This belief was strongly expressed, for example, in the policies of the Labour Government of 1945-51; the goal of full employment was taken to have overriding importance, and so firmly was the importance of this goal imprinted that in the immediately succeeding years of Conservative rule the impossibility of not pursuing the goal of full employment was taken for granted. The Conservative claim even became that they too could achieve some of the basic goals of social democracy; the political game was being played according to social democratic rules. The contrast between Conservative Government in 1951-5 and Labour Government now could scarcely be sharper, for we are in a situation in which fully employment, the level of spending in the Welfare State and the growth of wages are all being sacrificed to those traditional gods of the British economic and commercial system, the exchange value of the pound sterling and the achievement of a surplus on our external trading figures. The political cost of this economic policy is the gradual disfranchisement of the working class, resulting from the insistence that the working class have no specific and special interests in conflict with the interests of others. Consider in this respect the operation of the prices and incomes policy.
The background to any consideration of the policy must be the grotesque degree of inequality which still exists in England. About 7 per cent of the population owns well over 80 per cent of all private wealth. The richest 1 per cent of those receiving incomes receive over 12 per cent of the total incomes received. Furthermore, there has been remarkably little change in recent decades in relative incomes as between different social classes. Middle-class people still often believe in the myth of a period of radical income redistribution during the war and the 1945-51 Labour Government. But no such redistribution occurred. We remain very much where we were in the 1930s, and what John Strachey wrote in 1956 has been true for the whole of this century: ‘Capitalism, it has turned out, is a Red Queen’s sort of country from the wage-earner’s point of view. They have to run very fast for a long time to keep in the same place relative to other classes.’
What the so-called prices and incomes policy does is at least to freeze and maintain this situation of inequality and perhaps to accentuate it. For because a variety of fringe benefits, of salary scales with automatic increments and the like, middle-class incomes simply are not subject to the same degree of restraint that working-class incomes are. Now in this situation of gross inequality, the only institutions which are available to the working class to express their special and conflicting interests turn out to be part of that trade union and Labour Party network in which power is held by those operating the very policies which ignore their interests. The Labour Party and the Labour Government have accepted definitions of political reality and political possibility according to which social democracy can no longer exist. And this is something genuinely new.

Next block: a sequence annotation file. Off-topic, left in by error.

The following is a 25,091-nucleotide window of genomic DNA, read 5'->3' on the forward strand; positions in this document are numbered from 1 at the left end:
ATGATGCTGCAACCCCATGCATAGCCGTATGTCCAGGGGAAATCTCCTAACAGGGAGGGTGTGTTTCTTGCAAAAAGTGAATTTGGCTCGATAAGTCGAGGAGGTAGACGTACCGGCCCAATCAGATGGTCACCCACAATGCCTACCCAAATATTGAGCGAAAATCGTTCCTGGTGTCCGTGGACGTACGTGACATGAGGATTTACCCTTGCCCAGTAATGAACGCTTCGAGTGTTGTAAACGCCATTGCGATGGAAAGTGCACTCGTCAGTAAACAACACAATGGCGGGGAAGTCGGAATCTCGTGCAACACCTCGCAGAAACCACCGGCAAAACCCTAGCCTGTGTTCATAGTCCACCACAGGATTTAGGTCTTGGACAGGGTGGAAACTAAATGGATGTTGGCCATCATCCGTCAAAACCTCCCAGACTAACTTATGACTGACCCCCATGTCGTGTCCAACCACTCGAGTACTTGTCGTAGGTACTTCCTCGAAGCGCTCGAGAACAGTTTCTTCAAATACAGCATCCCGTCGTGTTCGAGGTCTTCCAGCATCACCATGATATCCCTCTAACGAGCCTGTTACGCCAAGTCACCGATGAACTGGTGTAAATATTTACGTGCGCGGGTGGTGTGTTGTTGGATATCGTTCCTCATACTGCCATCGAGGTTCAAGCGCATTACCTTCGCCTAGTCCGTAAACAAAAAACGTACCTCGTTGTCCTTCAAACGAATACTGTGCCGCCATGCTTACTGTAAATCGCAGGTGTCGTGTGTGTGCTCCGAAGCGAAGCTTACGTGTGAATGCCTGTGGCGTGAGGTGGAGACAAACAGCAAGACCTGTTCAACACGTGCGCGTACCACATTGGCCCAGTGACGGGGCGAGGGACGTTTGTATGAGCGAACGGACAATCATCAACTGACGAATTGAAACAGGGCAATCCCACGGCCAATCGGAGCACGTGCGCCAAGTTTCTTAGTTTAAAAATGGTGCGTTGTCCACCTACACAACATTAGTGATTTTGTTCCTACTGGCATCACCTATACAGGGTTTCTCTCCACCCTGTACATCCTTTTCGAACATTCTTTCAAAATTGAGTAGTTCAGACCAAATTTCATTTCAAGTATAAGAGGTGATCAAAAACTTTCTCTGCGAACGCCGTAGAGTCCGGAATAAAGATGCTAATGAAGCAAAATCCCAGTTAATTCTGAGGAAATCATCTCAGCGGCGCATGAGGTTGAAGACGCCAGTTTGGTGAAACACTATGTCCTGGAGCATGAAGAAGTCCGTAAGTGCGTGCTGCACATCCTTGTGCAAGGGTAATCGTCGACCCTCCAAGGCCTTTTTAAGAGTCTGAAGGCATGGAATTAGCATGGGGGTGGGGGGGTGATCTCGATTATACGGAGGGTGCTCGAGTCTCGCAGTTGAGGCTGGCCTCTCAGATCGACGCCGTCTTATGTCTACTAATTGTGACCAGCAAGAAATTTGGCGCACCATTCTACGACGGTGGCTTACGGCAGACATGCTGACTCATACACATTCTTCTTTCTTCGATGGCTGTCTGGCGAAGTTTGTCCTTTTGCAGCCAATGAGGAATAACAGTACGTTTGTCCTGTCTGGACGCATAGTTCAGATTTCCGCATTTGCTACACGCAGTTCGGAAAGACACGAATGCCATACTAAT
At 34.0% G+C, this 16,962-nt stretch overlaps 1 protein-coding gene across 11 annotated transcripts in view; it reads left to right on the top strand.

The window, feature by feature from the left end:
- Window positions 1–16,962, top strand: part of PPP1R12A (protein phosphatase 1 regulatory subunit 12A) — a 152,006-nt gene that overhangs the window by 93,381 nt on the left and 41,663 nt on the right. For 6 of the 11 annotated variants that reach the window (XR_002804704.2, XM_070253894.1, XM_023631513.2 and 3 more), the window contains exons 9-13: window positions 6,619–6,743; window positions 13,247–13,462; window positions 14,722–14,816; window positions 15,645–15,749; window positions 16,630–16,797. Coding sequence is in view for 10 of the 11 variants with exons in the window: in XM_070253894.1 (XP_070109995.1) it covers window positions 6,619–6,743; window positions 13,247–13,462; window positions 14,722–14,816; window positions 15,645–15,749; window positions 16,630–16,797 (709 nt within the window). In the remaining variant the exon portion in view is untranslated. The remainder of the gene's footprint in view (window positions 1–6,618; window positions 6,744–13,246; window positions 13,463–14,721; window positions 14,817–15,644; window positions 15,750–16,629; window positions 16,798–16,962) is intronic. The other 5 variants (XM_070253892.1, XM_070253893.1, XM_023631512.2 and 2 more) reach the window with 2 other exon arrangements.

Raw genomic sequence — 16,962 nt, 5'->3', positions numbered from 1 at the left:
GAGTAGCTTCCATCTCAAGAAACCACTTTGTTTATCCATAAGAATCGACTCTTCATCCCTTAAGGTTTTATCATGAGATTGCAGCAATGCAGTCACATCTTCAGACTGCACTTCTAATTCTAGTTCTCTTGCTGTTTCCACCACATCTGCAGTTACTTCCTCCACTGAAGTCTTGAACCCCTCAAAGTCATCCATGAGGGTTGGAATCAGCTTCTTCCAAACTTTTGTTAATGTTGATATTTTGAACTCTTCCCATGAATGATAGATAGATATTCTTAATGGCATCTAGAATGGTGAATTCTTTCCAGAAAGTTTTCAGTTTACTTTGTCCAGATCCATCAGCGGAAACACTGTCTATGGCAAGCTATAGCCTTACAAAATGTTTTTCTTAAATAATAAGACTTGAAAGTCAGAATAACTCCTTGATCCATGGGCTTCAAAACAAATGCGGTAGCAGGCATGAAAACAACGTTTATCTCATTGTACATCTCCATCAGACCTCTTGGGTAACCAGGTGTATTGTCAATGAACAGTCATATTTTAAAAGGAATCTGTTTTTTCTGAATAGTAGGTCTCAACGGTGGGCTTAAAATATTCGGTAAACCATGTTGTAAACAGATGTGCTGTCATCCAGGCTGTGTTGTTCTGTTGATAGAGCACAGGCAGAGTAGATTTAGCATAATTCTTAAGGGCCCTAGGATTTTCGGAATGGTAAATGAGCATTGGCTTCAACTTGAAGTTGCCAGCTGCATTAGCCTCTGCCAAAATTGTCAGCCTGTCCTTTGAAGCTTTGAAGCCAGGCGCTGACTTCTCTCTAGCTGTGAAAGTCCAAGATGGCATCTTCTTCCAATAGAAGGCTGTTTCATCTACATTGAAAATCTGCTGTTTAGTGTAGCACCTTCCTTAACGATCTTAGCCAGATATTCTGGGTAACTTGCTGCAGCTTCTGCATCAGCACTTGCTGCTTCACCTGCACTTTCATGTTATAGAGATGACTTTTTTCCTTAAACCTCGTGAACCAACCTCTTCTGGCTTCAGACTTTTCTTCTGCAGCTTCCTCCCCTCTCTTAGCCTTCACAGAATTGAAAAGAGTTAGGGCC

I am not saying, what some Marxists used to argue, that social democracy must be ineffective in all circumstances in a capitalist society. I am instead asserting that we must recognize that in the period form 1900 to 1955 in Britain, and in differing degrees elsewhere, social democracy could provide a viable expression for interests that the working class were able to recognize as their own. Where Communists have seen social democracy as betraying the interests of the workers, I am asserting that social democracy was often their authentic representative and voice. But the acceptance of the assumptions of the new technocratic growth-oriented capitalism by the British Labour Party has necessarily severed this link. For in the perspectives of that capitalism no allowance can be made for the special interests of the working class. It follows that the electoral prospects of the Labour Party must be in even graver doubt than they already appear to be. For, if I am right, what we are experiencing in the present run of by-elections is in some part not just another swing of the pendulum, a temporary dissatisfaction, but a permanent shift of the working class, perhaps not merely away from the Labour Party but even from the electoral system.